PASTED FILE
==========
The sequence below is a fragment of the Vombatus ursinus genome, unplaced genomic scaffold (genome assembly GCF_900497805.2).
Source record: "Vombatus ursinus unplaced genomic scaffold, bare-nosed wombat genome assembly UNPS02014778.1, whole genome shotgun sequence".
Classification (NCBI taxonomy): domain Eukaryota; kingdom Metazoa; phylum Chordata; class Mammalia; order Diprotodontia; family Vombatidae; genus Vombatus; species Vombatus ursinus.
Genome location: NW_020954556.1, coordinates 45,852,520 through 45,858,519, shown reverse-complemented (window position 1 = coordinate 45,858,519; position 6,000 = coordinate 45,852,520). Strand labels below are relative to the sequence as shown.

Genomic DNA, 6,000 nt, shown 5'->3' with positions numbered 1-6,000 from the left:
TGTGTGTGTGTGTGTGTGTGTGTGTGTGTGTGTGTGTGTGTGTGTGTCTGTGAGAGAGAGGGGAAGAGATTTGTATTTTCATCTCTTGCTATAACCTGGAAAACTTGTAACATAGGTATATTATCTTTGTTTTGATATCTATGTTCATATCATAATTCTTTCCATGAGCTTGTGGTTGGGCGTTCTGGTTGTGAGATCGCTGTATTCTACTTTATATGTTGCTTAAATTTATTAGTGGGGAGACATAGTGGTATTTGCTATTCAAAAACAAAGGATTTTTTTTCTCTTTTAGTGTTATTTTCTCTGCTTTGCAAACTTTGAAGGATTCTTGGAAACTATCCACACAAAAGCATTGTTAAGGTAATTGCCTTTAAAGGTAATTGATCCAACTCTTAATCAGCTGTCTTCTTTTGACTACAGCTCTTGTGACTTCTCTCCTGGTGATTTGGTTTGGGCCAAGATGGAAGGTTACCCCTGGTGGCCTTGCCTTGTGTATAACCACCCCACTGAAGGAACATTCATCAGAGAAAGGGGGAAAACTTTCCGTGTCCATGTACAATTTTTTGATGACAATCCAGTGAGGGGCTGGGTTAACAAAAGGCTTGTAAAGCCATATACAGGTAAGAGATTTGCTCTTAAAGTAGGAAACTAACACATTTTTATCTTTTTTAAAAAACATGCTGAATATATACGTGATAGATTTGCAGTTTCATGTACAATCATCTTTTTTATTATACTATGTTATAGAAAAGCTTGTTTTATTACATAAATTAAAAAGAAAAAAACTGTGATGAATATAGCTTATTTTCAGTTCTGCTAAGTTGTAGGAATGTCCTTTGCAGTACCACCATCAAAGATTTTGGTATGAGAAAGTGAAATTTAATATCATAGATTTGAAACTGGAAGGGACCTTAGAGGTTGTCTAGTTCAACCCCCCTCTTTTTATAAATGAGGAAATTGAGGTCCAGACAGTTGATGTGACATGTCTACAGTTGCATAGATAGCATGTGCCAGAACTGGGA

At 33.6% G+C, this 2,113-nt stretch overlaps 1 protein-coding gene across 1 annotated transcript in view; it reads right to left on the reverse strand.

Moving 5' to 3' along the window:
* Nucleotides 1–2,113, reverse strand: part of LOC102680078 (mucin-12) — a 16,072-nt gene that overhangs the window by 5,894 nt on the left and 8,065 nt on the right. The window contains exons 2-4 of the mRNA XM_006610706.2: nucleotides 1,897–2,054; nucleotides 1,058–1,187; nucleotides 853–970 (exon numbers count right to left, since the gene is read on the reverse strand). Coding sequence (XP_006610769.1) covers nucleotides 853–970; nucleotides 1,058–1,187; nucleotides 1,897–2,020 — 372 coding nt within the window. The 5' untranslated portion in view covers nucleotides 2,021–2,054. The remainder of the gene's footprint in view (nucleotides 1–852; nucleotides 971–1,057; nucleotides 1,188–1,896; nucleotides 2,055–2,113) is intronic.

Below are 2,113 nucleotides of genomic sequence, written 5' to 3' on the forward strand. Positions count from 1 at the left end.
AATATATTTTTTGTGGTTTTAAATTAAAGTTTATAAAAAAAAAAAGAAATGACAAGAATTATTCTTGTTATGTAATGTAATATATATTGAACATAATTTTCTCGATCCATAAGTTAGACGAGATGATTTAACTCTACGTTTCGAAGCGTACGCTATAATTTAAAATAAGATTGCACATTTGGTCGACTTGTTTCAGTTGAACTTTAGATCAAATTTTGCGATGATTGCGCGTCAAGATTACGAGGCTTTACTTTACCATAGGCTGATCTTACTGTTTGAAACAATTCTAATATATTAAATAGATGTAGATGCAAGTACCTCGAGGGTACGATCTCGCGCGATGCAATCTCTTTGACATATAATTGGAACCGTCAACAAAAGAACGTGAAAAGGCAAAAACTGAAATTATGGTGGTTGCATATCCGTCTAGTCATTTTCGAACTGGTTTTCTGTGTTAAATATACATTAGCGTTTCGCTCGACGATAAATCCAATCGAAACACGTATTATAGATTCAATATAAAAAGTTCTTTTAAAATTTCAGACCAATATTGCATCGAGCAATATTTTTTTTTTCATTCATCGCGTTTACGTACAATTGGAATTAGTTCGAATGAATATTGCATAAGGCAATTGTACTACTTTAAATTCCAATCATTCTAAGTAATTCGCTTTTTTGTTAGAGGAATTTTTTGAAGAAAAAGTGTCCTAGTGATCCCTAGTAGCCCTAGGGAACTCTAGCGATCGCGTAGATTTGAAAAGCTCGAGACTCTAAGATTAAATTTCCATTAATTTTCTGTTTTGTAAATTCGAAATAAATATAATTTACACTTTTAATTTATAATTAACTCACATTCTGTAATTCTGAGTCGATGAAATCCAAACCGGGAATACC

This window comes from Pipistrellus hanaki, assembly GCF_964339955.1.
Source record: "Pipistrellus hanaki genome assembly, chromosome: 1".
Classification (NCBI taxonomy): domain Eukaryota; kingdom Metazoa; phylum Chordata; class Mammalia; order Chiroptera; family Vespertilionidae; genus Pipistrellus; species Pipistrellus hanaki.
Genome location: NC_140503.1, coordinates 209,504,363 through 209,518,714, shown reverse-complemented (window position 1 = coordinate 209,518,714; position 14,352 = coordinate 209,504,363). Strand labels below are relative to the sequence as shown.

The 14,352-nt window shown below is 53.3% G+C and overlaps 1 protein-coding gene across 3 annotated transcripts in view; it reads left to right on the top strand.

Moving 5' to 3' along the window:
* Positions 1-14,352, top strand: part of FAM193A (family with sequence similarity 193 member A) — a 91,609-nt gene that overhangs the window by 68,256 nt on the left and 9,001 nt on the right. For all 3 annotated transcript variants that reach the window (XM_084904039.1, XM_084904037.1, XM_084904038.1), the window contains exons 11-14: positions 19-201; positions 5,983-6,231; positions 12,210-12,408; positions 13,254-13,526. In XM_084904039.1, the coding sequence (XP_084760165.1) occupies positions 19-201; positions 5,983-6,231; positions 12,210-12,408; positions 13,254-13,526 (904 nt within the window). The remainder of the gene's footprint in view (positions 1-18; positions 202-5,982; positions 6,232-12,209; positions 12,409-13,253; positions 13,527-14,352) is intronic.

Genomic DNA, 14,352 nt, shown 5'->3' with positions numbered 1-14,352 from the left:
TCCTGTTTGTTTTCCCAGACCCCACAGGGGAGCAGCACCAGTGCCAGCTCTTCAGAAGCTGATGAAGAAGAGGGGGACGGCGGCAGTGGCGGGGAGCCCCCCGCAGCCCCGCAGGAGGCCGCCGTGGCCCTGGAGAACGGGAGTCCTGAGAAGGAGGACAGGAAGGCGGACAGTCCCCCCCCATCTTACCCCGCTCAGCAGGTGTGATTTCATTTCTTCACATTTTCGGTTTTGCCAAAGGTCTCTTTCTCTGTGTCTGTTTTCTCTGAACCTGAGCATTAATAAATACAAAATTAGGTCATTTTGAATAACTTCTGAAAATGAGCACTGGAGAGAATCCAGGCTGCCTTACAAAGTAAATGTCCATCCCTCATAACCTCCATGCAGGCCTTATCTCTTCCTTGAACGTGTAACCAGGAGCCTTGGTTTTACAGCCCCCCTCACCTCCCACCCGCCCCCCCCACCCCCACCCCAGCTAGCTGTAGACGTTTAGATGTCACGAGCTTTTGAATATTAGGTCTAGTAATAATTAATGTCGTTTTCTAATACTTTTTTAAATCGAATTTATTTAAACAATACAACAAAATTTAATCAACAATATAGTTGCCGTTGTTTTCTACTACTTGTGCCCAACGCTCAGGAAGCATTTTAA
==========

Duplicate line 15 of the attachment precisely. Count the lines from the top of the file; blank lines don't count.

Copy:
Genome location: NC_140503.1, coordinates 209,504,363 through 209,518,714, shown reverse-complemented (window position 1 = coordinate 209,518,714; position 14,352 = coordinate 209,504,363). Strand labels below are relative to the sequence as shown.